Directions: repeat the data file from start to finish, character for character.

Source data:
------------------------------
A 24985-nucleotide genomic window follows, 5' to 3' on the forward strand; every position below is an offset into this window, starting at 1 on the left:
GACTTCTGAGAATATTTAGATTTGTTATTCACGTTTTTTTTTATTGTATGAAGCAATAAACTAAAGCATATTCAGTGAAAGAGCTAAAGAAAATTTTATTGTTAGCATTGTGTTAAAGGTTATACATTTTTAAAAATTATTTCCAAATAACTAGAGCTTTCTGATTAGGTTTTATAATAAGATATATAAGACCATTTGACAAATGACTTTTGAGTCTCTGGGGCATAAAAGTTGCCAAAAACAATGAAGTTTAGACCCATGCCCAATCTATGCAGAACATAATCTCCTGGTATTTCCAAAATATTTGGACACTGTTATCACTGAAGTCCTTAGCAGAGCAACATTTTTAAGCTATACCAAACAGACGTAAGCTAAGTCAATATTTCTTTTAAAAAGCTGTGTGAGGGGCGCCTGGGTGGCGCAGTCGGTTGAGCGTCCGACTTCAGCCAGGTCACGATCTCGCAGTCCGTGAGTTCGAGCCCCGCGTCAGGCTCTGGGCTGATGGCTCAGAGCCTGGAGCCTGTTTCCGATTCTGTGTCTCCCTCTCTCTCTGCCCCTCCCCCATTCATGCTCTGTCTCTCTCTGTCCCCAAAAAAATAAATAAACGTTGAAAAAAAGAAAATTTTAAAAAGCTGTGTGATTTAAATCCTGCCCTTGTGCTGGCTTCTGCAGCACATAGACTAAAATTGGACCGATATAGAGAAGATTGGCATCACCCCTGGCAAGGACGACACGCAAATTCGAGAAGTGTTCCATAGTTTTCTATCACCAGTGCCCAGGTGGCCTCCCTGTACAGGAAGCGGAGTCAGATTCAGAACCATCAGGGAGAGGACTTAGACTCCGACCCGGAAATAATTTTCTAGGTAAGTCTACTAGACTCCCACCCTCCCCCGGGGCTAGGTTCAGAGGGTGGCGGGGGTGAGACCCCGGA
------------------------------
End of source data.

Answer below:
A 24985-nucleotide genomic window follows, 5' to 3' on the forward strand; every position below is an offset into this window, starting at 1 on the left:
GACTTCTGAGAATATTTAGATTTGTTATTCACGTTTTTTTTTATTGTATGAAGCAATAAACTAAAGCATATTCAGTGAAAGAGCTAAAGAAAATTTTATTGTTAGCATTGTGTTAAAGGTTATACATTTTTAAAAATTATTTCCAAATAACTAGAGCTTTCTGATTAGGTTTTATAATAAGATATATAAGACCATTTGACAAATGACTTTTGAGTCTCTGGGGCATAAAAGTTGCCAAAAACAATGAAGTTTAGACCCATGCCCAATCTATGCAGAACATAATCTCCTGGTATTTCCAAAATATTTGGACACTGTTATCACTGAAGTCCTTAGCAGAGCAACATTTTTAAGCTATACCAAACAGACGTAAGCTAAGTCAATATTTCTTTTAAAAAGCTGTGTGAGGGGCGCCTGGGTGGCGCAGTCGGTTGAGCGTCCGACTTCAGCCAGGTCACGATCTCGCAGTCCGTGAGTTCGAGCCCCGCGTCAGGCTCTGGGCTGATGGCTCAGAGCCTGGAGCCTGTTTCCGATTCTGTGTCTCCCTCTCTCTCTGCCCCTCCCCCATTCATGCTCTGTCTCTCTCTGTCCCCAAAAAAATAAATAAACGTTGAAAAAAAGAAAATTTTAAAAAGCTGTGTGATTTAAATCCTGCCCTTGTGCTGGCTTCTGCAGCACATAGACTAAAATTGGACCGATATAGAGAAGATTGGCATCACCCCTGGCAAGGACGACACGCAAATTCGAGAAGTGTTCCATAGTTTTCTATCACCAGTGCCCAGGTGGCCTCCCTGTACAGGAAGCGGAGTCAGATTCAGAACCATCAGGGAGAGGACTTAGACTCCGACCCGGAAATAATTTTCTAGGTAAGTCTACTAGACTCCCACCCTCCCCCGGGGCTAGGTTCAGAGGGTGGCGGGGGTGAGACCCCGGA